The end of World War 1 was essentially a period of worldwide turmoil. Newly-built nations like Poland and Greece engaged in immediate territorial conflicts with their neighbors. Every belligerent European power was wracked by massive strikes and insurrections organized by workers who saw inspiration in the Bolsheviks’ success in Russia. Munich, Budapest, Berlin, and even Limerick in Ireland saw armed workers seize much of the city and declare short-lived workers’ republics.
Meanwhile, nationalists of regions not released in the WW1 peace, such as Ireland and Ukraine and Russian Central Asia, declared their own wars of independence against their governments. Far-right nationalists Italy were furious at a perceived lack of wartime gains, and formed the first fascist movement to correct that.
In Germany, the Nazi Party lost its postwar bid for power but successfully reorganized into a parliamentary movement which a decade later took power alongside the Italian fascists. Most old monarchies had been pushed over, and those that remained seemed to be on their shakiest ground since 1848, or even the time of the French Revolution. Literally everywhere, radicalism was emerging to the forefront of global politics.
Now let’s come to the US. While America’s workers never had a socialist movement as militant or well-organized as their counterparts in Europe, no fascists came to power, and there were no territories seeking independence, echoes of the European radical turn could be seen in America.
While part of this might be explained by a radical influence seeping in from overseas (America’s right-wingers believed so, at least), a handful of major factors contributed to America’s own turmoil in 1919 and 1920.
First, the end of the war marked the immediate shutdown of munitions plants, leaving many out of work and causing a brief but severe economic recession. The breakout of the Spanish flu, which killed nearly 700,000 Americans, also contributed to a net shrinkage in GDP and caused many businesses to shutter. But what really caused voters in 1920 to demand normalcy was not this crisis itself, but instead the social and political forces that responded to it.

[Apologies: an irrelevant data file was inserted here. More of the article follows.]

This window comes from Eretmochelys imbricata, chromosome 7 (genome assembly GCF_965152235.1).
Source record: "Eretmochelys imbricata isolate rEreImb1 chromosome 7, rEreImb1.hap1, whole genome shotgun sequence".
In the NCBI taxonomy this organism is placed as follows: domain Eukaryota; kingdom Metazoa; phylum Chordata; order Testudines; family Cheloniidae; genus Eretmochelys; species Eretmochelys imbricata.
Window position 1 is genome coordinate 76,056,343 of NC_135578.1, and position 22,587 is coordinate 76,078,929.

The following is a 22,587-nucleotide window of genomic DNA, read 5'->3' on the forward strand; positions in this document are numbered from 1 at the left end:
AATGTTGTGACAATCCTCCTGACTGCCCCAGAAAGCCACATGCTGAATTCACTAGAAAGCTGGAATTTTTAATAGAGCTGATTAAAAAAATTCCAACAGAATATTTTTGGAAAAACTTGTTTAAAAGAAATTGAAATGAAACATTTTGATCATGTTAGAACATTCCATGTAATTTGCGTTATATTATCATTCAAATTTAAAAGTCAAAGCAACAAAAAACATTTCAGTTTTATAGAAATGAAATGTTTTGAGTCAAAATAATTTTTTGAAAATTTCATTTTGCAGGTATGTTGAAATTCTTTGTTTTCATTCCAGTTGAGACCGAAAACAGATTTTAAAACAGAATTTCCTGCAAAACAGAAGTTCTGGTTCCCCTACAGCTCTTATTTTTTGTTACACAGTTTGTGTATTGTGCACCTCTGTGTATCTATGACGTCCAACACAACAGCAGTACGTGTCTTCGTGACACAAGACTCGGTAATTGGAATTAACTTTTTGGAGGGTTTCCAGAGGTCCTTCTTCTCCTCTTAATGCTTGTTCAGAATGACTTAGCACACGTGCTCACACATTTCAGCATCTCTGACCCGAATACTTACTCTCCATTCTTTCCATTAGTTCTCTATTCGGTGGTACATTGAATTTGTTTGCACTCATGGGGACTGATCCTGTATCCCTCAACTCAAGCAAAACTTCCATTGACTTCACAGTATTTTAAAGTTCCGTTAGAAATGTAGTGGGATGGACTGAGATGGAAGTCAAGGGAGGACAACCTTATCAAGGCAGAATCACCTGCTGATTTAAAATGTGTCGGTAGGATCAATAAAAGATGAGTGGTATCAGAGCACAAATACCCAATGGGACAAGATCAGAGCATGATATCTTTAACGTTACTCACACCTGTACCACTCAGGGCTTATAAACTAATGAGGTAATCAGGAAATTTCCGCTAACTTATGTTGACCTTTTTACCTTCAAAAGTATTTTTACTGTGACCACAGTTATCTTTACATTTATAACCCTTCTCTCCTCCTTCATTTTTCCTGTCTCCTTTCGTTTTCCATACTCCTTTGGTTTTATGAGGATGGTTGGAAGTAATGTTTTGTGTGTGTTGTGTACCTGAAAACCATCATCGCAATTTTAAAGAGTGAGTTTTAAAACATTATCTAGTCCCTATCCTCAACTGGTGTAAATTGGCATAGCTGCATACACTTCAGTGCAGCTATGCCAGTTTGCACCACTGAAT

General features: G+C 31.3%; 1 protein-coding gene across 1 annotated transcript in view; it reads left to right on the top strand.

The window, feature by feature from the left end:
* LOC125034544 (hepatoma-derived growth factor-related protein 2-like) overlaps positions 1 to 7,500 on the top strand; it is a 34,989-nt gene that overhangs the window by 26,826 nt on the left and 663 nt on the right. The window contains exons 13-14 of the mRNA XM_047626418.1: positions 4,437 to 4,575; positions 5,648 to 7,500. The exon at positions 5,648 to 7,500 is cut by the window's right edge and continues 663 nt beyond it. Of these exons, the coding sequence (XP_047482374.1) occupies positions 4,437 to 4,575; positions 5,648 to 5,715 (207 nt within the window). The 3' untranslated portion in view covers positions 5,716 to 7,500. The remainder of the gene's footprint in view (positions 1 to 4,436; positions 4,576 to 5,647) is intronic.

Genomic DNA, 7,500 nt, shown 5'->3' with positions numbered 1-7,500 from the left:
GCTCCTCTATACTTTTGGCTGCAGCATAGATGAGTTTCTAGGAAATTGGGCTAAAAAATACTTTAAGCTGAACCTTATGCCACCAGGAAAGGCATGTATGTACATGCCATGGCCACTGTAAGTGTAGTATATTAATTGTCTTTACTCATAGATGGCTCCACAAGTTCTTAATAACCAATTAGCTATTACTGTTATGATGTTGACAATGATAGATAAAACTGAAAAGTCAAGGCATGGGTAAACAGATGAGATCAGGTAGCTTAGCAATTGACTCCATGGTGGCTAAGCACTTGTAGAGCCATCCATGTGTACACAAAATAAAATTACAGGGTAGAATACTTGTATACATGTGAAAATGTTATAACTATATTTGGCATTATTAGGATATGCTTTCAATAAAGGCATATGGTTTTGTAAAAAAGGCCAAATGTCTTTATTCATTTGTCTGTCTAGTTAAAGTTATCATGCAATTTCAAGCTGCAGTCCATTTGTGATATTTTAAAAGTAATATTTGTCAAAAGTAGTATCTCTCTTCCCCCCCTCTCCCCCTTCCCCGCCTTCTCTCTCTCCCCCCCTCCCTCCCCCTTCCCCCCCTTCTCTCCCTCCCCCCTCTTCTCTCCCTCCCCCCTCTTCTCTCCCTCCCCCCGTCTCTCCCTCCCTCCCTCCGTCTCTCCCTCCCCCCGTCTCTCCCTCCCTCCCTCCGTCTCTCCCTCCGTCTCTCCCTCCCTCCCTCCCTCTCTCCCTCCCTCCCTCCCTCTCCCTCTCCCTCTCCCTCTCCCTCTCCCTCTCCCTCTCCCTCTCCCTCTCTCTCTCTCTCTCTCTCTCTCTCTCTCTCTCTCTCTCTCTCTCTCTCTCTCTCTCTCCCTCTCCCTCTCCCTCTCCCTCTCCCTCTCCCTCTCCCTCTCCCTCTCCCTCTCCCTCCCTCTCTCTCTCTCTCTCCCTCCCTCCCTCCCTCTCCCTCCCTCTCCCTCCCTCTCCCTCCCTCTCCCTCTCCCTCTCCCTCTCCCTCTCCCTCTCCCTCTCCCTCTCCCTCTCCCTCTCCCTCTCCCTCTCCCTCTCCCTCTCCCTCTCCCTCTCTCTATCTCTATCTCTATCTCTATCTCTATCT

America’s own socialists, who at this time were largely enmeshed within the general labor movement, demanded new freedoms and rights for the working class. Anarchists especially planted hundreds of bombs across American cities, targeting right-wing politicians and major capitalists.
While this militancy had begun well before WW1 (Los Angeles workers blew up the Times headquarters in 1910), it came to a head during the 1919 recession. The federal government responded to this with extreme force. New laws were passed restricting workers’ organization, and being a socialist was rendered all-but illegal.
Blaming this upswing in worker militancy entirely on immigrants from Europe, hundreds of well-known labor organizers such as Emma Goldman were deported to the countries of their birth.
World War 1 also coincided with the first Great Migration, when millions of African Americans migrated out of the South and into Northern cities, most prominently Chicago, New York, and St. Louis. Many of them worked in factories that had been previously staffed by white workers who had been drafted.
Some whites also panicked at the thought of “upjumped” black servicemen demanding social equality after returning home. So, when the war ended ant many urban whites returned, white people targeted blacks in race riots marked by extreme violence. Hundreds of African Americans were killed across America’s cities at the close of World War 1, with white-on-black racial violence only escalating across the 20s.
The most famous race riot, better-known as the Tulsa Massacre, wasn’t until 1921. A newly-reformed Ku Klux Klan enforced campaigns of racial terror all across the United States, using the law to keep black people out of towns and neighborhoods where they could not live and using bombs and nooses and burning crosses to keep black people out of places where they could.
Harding essentially promised an end to all of this. Campaigning not against his opponent directly, but instead against this maelstrom of social turbulence, voters saw his isolationist platform as a return to the prewar status quo. The Republican base of white Protestants from outside the South eagerly voted for someone who they thought would end this “foreign radicalism,” while foreigners themselves, the white ethnic minorities who had previously been part of the Democratic coalition, voted for the Republican Harding largely because his Democratic predecessor Wilson was seen as too pro-Britain and too repressive toward immigrants.
All this resulted in Harding winning the greatest popular landslide in American history: over 60% to his opponent Cox’s 34%.